Judy Chicago (American, b. 1939). The Dinner Party (Heritage Floor; detail), 1974–79. Porcelain with rainbow and gold luster, 48 x 48 x 48 ft. (14.6 x 14.6 x 14.6 m). Brooklyn Museum, Gift of the Elizabeth A. Sackler Foundation, 2002.10. © Judy Chicago. Photograph by Jook Leung Photography
Mythic, worshipped in ancient Rome, circa 753 B.C.–A.D. 476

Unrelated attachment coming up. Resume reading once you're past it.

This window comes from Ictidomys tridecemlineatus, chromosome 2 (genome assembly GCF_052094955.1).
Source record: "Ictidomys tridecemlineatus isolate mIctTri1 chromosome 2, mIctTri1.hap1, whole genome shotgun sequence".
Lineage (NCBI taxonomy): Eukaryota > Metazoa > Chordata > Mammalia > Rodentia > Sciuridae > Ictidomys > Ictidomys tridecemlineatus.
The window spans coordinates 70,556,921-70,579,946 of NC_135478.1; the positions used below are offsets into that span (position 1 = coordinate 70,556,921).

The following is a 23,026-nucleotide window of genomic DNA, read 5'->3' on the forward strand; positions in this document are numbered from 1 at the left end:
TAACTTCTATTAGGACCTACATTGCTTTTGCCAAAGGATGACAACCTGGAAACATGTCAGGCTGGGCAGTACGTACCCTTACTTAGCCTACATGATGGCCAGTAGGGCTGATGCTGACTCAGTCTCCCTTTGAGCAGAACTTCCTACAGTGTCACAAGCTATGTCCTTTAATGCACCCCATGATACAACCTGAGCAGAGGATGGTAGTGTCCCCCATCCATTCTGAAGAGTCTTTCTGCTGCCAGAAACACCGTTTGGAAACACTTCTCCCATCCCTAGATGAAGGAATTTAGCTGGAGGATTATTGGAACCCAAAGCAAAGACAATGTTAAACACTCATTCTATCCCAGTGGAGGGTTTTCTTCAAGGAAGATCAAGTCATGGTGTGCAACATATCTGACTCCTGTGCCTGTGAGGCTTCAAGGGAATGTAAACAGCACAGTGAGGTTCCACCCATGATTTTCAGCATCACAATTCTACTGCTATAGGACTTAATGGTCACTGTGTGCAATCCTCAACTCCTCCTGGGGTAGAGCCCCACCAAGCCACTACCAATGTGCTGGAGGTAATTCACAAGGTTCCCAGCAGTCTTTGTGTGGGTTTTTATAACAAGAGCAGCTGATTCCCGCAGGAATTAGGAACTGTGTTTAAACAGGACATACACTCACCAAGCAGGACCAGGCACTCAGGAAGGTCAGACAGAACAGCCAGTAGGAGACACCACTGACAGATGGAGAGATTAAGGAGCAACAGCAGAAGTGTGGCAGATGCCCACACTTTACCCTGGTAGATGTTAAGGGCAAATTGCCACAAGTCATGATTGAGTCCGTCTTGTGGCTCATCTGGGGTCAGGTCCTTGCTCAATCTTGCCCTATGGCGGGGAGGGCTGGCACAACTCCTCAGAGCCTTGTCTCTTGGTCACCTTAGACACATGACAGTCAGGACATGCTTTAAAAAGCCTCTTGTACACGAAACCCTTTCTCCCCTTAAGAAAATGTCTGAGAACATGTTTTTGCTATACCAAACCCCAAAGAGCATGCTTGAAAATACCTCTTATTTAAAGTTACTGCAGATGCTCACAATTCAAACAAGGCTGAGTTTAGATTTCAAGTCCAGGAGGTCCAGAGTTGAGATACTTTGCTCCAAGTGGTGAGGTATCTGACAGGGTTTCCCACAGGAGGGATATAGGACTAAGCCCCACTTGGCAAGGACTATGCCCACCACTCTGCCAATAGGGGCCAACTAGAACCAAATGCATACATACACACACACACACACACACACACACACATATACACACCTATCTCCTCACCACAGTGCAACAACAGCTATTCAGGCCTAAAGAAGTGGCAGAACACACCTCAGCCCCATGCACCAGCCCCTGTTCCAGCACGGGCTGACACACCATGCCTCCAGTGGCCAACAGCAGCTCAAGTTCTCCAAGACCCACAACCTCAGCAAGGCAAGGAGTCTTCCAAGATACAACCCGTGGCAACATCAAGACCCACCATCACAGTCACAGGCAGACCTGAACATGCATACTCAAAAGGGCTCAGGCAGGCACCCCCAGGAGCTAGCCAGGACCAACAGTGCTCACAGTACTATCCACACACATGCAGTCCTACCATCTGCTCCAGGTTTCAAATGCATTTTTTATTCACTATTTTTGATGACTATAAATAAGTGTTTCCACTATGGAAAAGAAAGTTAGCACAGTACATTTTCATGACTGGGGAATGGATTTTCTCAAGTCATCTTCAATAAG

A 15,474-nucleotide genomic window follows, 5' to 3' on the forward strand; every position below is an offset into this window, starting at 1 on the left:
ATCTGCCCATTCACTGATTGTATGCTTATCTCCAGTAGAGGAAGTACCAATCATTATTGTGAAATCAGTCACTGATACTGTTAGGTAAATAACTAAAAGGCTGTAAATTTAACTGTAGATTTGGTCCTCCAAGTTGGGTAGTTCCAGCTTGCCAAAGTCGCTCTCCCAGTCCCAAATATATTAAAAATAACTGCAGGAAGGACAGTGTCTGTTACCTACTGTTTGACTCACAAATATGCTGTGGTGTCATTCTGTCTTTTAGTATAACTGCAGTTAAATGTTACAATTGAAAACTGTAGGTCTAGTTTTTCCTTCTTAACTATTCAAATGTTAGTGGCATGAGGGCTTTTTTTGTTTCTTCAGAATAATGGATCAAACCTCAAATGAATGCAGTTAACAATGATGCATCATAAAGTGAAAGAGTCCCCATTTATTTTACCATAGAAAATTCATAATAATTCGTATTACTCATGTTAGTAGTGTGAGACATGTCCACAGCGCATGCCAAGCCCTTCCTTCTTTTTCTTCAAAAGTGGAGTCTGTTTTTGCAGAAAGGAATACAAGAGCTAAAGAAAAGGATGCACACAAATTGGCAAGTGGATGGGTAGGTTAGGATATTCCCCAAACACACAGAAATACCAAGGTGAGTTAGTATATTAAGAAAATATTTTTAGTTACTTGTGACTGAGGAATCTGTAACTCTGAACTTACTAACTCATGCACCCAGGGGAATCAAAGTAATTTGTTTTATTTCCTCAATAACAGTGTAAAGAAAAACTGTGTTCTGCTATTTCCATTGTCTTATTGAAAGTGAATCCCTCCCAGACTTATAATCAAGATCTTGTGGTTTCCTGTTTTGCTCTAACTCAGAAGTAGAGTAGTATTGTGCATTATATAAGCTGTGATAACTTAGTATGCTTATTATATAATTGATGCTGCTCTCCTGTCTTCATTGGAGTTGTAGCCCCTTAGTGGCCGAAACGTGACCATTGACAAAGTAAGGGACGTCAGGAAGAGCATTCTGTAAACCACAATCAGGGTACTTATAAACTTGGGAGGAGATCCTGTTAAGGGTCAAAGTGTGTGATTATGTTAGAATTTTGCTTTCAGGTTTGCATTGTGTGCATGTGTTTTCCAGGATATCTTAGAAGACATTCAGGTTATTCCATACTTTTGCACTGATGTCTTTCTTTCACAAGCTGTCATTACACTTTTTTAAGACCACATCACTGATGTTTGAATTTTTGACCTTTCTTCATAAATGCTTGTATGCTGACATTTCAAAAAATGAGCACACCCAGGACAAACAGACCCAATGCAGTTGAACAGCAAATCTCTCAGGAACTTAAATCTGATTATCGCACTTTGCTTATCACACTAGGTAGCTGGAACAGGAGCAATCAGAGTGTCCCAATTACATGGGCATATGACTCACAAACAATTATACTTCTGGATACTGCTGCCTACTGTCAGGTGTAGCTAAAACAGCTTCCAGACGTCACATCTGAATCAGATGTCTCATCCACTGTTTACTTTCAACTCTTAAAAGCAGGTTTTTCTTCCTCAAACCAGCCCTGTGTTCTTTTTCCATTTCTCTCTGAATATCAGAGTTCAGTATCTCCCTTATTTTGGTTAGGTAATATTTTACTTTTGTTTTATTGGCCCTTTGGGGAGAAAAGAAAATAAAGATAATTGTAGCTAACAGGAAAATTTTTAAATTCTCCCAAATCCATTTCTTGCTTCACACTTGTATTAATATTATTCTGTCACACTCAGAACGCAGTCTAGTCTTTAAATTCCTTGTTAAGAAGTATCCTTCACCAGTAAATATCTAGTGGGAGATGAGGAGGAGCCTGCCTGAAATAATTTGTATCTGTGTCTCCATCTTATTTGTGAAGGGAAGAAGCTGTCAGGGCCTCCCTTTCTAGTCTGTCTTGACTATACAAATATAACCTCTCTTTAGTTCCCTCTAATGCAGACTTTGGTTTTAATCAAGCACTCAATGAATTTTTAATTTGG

Vesta was the Roman goddess of the hearth and women. Her temple on the Palatine Hill in Rome was attended by the Vestal Virgins, women who took a thirty-year vow of celibacy and service to the goddess. Temples dedicated to Vesta each held a sacred flame, symbolizing the hearth and family, that was never extinguished. The two most important times of the year for Vestal Virgins and devotees were March 1, when the flame was renewed in a ritual performance, and the Vestalia, a week-long festival in June during which the temple was opened for women to offer sacrifices.
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